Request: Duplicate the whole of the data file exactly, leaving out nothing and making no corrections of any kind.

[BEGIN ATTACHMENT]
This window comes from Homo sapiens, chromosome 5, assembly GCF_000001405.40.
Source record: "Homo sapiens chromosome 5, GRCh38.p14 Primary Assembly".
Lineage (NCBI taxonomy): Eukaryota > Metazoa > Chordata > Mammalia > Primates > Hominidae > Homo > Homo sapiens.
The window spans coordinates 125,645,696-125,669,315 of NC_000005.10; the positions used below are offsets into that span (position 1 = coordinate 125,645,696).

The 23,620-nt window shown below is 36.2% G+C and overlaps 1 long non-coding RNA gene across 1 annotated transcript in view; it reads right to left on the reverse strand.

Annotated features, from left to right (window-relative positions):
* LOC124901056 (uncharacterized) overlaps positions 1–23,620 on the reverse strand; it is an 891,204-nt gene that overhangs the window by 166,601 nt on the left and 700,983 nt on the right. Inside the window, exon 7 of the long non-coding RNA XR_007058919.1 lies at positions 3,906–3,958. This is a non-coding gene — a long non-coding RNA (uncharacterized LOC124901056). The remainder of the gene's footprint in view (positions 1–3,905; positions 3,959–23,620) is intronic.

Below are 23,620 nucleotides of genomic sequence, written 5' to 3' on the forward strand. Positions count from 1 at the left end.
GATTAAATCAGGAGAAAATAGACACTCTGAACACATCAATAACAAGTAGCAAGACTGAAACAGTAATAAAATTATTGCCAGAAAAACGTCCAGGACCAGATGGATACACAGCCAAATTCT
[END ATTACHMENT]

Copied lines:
This window comes from Homo sapiens, chromosome 5, assembly GCF_000001405.40.
Source record: "Homo sapiens chromosome 5, GRCh38.p14 Primary Assembly".
Lineage (NCBI taxonomy): Eukaryota > Metazoa > Chordata > Mammalia > Primates > Hominidae > Homo > Homo sapiens.
The window spans coordinates 125,645,696-125,669,315 of NC_000005.10; the positions used below are offsets into that span (position 1 = coordinate 125,645,696).

The 23,620-nt window shown below is 36.2% G+C and overlaps 1 long non-coding RNA gene across 1 annotated transcript in view; it reads right to left on the reverse strand.

Annotated features, from left to right (window-relative positions):
* LOC124901056 (uncharacterized) overlaps positions 1–23,620 on the reverse strand; it is an 891,204-nt gene that overhangs the window by 166,601 nt on the left and 700,983 nt on the right. Inside the window, exon 7 of the long non-coding RNA XR_007058919.1 lies at positions 3,906–3,958. This is a non-coding gene — a long non-coding RNA (uncharacterized LOC124901056). The remainder of the gene's footprint in view (positions 1–3,905; positions 3,959–23,620) is intronic.

Below are 23,620 nucleotides of genomic sequence, written 5' to 3' on the forward strand. Positions count from 1 at the left end.
GATTAAATCAGGAGAAAATAGACACTCTGAACACATCAATAACAAGTAGCAAGACTGAAACAGTAATAAAATTATTGCCAGAAAAACGTCCAGGACCAGATGGATACACAGCCAAATTCT